Engro Corp. (ENGRO), Pakistan’s second- biggest business group, will expand food and energy production and make fertilizer overseas to reverse a slide in earnings as a record energy crisis curbs operations at home.
Engro’s fertilizer business is constrained by the shortage of gas in Pakistan, and it “makes no sense” to put in further capacity in the South Asian nation, Chief Executive Officer Muhammad Aliuddin Ansari said in an interview in Karachi yesterday. The company is “working with the government” to tackle the problem, he said.
Engro, which recorded its first quarterly net loss in the three months ended March 31, spent $1.1 billion to build a fertilizer plant in the southern city of Daharki that opened 18 months ago as demand for crop nutrients expands in rural Pakistan. The company aims to produce the chemicals in gas-rich nations as the fuel shortfall cuts production. Demand for gas in Pakistan, where farming employs more than 45 percent of the workforce, exceeds output by as much as 15 percent, according to the central bank.
“The company’s biggest challenge is gas supply,” said Farrukh Hussain, who oversees $80 million in stocks and bonds as chief investment officer at BMA Asset Management Co. in Karachi. “If this bottleneck is cleared up and the company is able to get even somewhat less than the agreed gas allocation, Engro is a king in the market.”
Engro’s shares have surged 46 percent this year compared with a 27 percent advance in the benchmark KSE100 index. The stock fell 1 percent to 104.01 rupees on the Karachi Stock Exchange yesterday.
Pakistan’s government has decided “in principle” to grant Engro Fertilizer the Reti-Maru and the Sara West gas fields in southern Pakistan and the company has asked for the remainder of its gas allocation to be given from the Latif gas field, Ansari said. All three fields are located in the southern province of Sindh, within 60 miles of Engro’s plant in Daharki. “We’re waiting for the final yes or no,” he said.
Once the gas issue is resolved, the group plans to hold an initial share sale for its fertilizer company, he said.
Engro, which produces urea, dairy products and plastics, posted a net loss of 649.5 million rupees ($6.87 million) in the three months ended March 31, compared with a profit of 2.1 billion rupees a year ago, because of lower urea sales and financial costs.
The first-quarter results were “behind plan,” said Ansari, 49, who took over as CEO in May. “The fertilizer business isn’t going to have a spectacular year but the food business is going to do very well.”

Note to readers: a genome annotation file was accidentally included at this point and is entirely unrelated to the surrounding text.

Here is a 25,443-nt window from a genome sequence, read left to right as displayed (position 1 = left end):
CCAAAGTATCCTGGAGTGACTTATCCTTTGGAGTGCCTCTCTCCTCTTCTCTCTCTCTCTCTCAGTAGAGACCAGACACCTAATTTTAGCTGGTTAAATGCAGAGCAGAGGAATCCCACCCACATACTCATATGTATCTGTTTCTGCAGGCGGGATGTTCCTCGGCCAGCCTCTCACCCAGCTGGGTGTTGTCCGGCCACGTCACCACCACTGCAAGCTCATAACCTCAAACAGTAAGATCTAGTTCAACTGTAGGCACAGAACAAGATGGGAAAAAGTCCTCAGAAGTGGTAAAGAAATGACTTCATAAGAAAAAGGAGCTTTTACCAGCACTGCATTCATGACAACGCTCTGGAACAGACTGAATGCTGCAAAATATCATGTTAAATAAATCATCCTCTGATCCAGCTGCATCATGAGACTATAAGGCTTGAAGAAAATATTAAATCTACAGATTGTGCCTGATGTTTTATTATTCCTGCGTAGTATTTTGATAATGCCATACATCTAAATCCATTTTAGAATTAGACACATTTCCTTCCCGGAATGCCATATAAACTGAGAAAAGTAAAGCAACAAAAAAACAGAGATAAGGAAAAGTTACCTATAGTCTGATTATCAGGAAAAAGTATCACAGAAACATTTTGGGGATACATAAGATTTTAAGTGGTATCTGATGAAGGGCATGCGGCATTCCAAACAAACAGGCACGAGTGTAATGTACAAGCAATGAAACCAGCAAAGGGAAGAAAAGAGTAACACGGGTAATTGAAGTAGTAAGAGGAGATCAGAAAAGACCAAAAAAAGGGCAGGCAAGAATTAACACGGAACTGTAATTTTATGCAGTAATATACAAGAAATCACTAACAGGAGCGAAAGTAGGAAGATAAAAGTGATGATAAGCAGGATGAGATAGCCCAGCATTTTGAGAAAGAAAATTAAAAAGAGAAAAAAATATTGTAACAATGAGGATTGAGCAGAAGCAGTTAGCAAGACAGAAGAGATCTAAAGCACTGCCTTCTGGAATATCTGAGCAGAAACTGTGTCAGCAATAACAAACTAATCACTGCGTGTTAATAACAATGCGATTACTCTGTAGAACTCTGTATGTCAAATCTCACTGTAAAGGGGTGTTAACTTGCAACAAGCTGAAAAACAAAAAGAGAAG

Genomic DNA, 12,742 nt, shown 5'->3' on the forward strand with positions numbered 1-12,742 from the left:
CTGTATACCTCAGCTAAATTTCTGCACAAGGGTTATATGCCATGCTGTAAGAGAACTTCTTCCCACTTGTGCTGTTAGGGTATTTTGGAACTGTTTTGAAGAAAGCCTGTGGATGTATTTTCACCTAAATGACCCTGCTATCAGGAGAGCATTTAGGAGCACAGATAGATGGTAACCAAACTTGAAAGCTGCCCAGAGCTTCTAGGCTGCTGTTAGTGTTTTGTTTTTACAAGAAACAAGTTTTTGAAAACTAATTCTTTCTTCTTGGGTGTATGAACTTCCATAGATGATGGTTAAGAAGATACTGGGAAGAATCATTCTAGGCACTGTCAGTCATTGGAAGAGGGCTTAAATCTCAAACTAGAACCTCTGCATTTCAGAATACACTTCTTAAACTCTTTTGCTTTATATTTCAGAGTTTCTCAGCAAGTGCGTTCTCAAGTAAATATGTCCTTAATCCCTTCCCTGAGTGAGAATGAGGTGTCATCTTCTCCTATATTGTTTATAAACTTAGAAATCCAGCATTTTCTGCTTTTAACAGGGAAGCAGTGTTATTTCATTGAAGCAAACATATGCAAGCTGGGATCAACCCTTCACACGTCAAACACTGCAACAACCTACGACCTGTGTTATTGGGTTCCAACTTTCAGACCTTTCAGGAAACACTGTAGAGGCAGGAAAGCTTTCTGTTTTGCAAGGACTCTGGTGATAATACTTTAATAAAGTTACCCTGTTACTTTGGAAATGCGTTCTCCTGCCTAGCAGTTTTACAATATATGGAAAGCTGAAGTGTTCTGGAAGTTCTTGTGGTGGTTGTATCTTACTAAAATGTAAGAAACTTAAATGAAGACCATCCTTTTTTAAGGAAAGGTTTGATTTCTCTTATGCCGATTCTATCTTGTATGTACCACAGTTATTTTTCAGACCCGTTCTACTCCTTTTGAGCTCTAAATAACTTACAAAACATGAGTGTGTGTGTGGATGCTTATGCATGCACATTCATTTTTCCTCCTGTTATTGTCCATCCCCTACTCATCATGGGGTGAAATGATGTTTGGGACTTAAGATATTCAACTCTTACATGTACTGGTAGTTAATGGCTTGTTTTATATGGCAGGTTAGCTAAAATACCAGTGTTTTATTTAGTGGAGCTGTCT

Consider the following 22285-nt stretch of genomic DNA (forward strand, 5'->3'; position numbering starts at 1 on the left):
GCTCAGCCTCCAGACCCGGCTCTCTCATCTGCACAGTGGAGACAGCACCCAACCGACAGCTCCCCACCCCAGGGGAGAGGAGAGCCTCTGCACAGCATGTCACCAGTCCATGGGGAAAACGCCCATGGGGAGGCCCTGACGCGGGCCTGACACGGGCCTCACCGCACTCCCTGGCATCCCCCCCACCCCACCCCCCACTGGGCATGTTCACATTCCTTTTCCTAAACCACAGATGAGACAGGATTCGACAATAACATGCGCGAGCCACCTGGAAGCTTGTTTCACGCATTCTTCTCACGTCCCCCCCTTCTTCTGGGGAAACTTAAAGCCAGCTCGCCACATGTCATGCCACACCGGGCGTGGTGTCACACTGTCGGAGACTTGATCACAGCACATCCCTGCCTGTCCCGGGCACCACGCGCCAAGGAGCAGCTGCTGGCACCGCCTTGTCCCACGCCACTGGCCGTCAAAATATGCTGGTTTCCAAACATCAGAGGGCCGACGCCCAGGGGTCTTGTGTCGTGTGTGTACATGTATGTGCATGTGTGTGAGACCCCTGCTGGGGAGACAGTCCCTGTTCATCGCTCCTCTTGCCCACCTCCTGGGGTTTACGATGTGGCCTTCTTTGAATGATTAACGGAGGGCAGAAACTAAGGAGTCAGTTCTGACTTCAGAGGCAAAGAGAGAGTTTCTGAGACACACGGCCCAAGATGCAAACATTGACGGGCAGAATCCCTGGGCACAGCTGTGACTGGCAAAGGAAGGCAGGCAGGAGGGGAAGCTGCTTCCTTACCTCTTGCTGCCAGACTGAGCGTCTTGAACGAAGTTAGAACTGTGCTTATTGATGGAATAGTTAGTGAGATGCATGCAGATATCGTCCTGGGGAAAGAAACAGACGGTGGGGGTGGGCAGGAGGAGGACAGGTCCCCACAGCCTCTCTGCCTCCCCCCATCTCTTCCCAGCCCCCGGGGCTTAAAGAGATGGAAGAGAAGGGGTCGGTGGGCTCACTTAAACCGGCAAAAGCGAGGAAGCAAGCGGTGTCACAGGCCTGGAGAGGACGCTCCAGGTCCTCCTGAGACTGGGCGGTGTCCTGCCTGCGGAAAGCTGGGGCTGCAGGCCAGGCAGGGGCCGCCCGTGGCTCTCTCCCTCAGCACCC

Engro Foods, the nation’s biggest producer of packaged milk with a 45 percent share of the market and a quarter of the ice cream trade, may introduce as many as 13 new products and lines, Ansari said. The food business may become the largest segment by profit and sales and will be the dominant area in the next five years, he said.
Engro Fertilizer has 67 billion rupees in debt, according to Ansari. The company has kept its commitments on loan repayments so far “but debt can’t be serviced in the current structure if we don’t get the gas,” he said.
Engro plans to build a factory in North Africa within the next two years and will seek partners to invest between $500 million and $1 billion, Ansari said, without giving details. In Algeria, Engro is considering setting up a urea plant and is evaluating Tunisia and Morocco for a factory producing di- ammonium phosphate, a type of fertilizer, he said. Fertilizer produced at overseas plants would be shipped abroad.
“There are large gas surpluses in Algeria and we’re also looking at Tunisia and Morocco,” Ansari said. “We’ve analyzed Central Asia and in East Africa we’re very interested in Mozambique.”
The Sindh Engro Coal Mining Co., 60 percent owned by Engro and the rest by the provincial government, plans to develop a coal mine with an investment of $1.3 billion, he said. The company has 2 billion tons of certified coal reserves in the south-eastern Thar desert and was granted a mining license three months ago. The mine will take 3 years to develop.
The company will raise 70 percent of the financing through Chinese government institutions and the rest will be invested by the Sindh provincial government and partners brought in by Engro, Ansari said.
To contact the reporter on this story: Naween A. Mangi in Karachi, Pakistan at Nmangi1@bloomberg.net.
To contact the editor responsible for this story: Andrew Hobbs at firstname.lastname@example.org.